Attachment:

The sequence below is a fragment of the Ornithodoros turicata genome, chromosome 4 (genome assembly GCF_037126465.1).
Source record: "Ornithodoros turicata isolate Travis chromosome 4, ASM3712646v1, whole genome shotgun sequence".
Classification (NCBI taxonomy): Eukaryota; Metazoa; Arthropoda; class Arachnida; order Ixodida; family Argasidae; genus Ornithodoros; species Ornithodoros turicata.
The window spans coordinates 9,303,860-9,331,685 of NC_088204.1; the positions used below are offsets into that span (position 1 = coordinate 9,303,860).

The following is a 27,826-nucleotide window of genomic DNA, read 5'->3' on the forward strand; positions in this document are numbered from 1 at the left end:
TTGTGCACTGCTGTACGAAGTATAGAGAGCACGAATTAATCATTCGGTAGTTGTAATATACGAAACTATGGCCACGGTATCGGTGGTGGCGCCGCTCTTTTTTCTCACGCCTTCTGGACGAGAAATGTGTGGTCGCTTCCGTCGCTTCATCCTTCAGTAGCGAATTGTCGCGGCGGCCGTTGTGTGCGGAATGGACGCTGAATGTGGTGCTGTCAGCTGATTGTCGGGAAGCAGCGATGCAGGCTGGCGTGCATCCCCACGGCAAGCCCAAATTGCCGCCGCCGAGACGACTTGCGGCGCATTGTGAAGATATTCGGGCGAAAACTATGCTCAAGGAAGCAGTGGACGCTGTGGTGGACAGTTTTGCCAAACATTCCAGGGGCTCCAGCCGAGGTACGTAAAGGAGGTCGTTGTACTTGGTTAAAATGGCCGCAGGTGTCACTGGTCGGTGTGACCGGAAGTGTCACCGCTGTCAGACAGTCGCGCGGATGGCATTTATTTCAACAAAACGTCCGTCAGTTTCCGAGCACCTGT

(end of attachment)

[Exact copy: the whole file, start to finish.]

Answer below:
The sequence below is a fragment of the Ornithodoros turicata genome, chromosome 4 (genome assembly GCF_037126465.1).
Source record: "Ornithodoros turicata isolate Travis chromosome 4, ASM3712646v1, whole genome shotgun sequence".
Classification (NCBI taxonomy): Eukaryota; Metazoa; Arthropoda; class Arachnida; order Ixodida; family Argasidae; genus Ornithodoros; species Ornithodoros turicata.
The window spans coordinates 9,303,860-9,331,685 of NC_088204.1; the positions used below are offsets into that span (position 1 = coordinate 9,303,860).

The following is a 27,826-nucleotide window of genomic DNA, read 5'->3' on the forward strand; positions in this document are numbered from 1 at the left end:
TTGTGCACTGCTGTACGAAGTATAGAGAGCACGAATTAATCATTCGGTAGTTGTAATATACGAAACTATGGCCACGGTATCGGTGGTGGCGCCGCTCTTTTTTCTCACGCCTTCTGGACGAGAAATGTGTGGTCGCTTCCGTCGCTTCATCCTTCAGTAGCGAATTGTCGCGGCGGCCGTTGTGTGCGGAATGGACGCTGAATGTGGTGCTGTCAGCTGATTGTCGGGAAGCAGCGATGCAGGCTGGCGTGCATCCCCACGGCAAGCCCAAATTGCCGCCGCCGAGACGACTTGCGGCGCATTGTGAAGATATTCGGGCGAAAACTATGCTCAAGGAAGCAGTGGACGCTGTGGTGGACAGTTTTGCCAAACATTCCAGGGGCTCCAGCCGAGGTACGTAAAGGAGGTCGTTGTACTTGGTTAAAATGGCCGCAGGTGTCACTGGTCGGTGTGACCGGAAGTGTCACCGCTGTCAGACAGTCGCGCGGATGGCATTTATTTCAACAAAACGTCCGTCAGTTTCCGAGCACCTGT